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Fact sheet: Long-term herbivore exclusion for recovery of buckbrush populations during restoration of ponderosa pine forests in northern Arizona

Huffman, David W. (2015) Fact sheet: Long-term herbivore exclusion for recovery of buckbrush populations during restoration of ponderosa pine forests in northern Arizona. Other. NAU Ecological Restoration Institute.


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Open conditions created by restoration activities in ponderosa pine (Pinus ponderosa Laws.) forests of
 the American Southwest can lead to increases in
 understory plant productivity but also attract large 
ungulate herbivores. New plant growth stimulated
 by tree thinning and prescribed fire can provide 
greater forage quantity and quality for herbivores,
 but grazing pressure on the recovering understory 
may be high. Some management options during the 
period when understories are recovering include 
excluding herbivores from the site or protecting
 individual plants for a number of years following 
restoration treatments. Short-term protection of
 grazed species may provide opportunity for their
 escape through development of mass or structural 
defenses such as spines or thorns. For example,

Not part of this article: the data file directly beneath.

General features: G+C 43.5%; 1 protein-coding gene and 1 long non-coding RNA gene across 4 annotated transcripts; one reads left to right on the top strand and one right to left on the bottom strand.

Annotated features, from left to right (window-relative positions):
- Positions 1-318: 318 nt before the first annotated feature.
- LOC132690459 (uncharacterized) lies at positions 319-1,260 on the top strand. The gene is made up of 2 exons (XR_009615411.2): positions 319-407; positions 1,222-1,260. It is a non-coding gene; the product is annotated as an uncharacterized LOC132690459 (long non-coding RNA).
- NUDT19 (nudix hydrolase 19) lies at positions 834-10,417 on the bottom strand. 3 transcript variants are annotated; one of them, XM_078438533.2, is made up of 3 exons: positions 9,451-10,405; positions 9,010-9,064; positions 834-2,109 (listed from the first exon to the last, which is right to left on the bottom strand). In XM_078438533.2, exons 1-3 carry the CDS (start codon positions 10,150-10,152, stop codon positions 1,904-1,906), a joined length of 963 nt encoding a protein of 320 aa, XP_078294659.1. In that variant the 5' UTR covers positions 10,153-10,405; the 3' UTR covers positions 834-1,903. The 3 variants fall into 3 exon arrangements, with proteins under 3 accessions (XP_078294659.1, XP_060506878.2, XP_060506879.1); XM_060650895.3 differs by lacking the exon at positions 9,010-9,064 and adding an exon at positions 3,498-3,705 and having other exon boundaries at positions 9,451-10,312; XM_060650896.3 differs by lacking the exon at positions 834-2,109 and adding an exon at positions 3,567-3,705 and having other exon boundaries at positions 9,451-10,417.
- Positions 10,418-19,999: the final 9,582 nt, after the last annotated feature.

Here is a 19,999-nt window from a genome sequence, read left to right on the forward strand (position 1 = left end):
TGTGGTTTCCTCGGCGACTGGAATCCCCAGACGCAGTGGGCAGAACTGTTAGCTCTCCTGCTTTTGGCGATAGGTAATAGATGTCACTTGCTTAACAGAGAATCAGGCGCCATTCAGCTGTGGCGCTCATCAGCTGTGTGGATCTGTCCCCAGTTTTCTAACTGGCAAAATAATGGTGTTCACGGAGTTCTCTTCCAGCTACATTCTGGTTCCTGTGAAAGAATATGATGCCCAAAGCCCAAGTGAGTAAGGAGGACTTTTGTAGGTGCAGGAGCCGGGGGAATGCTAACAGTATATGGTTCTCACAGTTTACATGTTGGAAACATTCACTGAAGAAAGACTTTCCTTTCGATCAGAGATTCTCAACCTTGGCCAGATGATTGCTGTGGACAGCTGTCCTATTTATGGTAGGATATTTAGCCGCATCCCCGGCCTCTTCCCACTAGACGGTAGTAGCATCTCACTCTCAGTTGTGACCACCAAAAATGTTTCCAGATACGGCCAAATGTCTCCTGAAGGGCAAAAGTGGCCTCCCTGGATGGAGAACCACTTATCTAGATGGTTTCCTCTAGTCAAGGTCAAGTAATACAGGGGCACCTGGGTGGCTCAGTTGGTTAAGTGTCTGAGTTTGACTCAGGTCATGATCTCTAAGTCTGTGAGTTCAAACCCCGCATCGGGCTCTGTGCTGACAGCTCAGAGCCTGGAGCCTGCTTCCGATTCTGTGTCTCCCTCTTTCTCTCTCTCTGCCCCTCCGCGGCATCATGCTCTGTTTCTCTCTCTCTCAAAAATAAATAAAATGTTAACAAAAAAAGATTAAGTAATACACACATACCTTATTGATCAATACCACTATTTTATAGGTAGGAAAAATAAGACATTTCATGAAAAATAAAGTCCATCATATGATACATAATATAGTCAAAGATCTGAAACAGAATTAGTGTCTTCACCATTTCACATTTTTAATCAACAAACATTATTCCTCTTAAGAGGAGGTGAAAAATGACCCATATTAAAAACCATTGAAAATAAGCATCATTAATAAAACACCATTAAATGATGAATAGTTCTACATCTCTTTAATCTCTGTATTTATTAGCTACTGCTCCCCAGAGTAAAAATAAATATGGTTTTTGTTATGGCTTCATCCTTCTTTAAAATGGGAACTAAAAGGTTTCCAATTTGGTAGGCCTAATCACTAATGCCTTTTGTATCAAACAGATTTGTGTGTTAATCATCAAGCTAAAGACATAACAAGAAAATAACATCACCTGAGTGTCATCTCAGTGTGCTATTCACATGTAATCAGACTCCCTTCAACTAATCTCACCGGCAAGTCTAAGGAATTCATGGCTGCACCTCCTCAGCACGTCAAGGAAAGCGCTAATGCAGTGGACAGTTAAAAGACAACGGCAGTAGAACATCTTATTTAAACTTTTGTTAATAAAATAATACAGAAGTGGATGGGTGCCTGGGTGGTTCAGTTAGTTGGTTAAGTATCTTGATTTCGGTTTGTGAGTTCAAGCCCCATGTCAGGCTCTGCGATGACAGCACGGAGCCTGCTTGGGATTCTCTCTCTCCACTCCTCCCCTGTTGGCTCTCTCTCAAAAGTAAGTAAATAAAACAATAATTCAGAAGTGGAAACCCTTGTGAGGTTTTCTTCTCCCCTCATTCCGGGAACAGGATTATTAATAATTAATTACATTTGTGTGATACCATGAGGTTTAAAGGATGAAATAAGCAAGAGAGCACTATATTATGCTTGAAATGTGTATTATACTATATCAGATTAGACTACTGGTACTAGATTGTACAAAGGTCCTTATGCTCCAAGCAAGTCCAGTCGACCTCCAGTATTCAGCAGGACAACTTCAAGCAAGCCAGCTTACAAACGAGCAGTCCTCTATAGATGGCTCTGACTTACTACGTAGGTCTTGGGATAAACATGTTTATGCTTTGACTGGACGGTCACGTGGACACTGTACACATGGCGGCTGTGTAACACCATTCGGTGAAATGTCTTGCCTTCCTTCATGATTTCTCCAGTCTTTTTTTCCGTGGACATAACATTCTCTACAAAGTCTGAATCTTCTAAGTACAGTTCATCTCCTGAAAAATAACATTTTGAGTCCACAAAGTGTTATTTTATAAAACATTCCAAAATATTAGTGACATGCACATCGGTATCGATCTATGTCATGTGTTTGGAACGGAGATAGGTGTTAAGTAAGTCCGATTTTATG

Huffman and Moore (2003) showed that two years 
after forest treatments buckbrush (Ceanothus
fendleri Gray) plants protected from mule deer and Rocky Mountain elk had greater stem number, longer stems, and greater current-year biomass than unprotected plants. In contrast, branches of unprotected plants were heavily browsed and just 8 percent of these plants produced flowers. Herbivory pressure also may be lessened with increasing plant community diversity and as more forage options become available to herbivores. However, it is unclear how long protection of grazed plants is needed. Chancellor et al. (2008) showed that buckbrush plants exposed to herbivores after seven years of protection had similar stem lengths and stem numbers as plants that continued to be protected. Leaf area and leaf biomass, however, were significantly less on the recently exposed plants than on protected plants. In this study, we wanted to determine if long-term protection from herbivores was required to restore buckbrush abundance and potential reproduction after forest restoration treatments that were comprised of tree thinning and prescribed fire Buckbrush is a shrub common in ponderosa pine forests of the southwestern U.S. It is important for soil nutrient budgets, understory structure, and habitat for wildlife. We re-measured buckbrush plots (10.8 ft2 (1 m2) in size) in the following groups: 1) unprotected (never protected from herbivores); 2) short-term protection (exclosures installed in 1999, removed in 2006); and 3) long-term protection (exclosures installed in 1999 and maintained throughout the 12-year study period).

Item Type: Monograph (Other)
Keywords: ERI Library, Fact Sheet,
Subjects: G Geography. Anthropology. Recreation > GE Environmental Sciences
S Agriculture > SD Forestry
NAU Depositing Author Academic Status: Faculty/Staff
Department/Unit: Research Centers > Ecological Restoration Institute
Date Deposited: 02 Dec 2015 21:38
URI: http://openknowledge.nau.edu/id/eprint/1904

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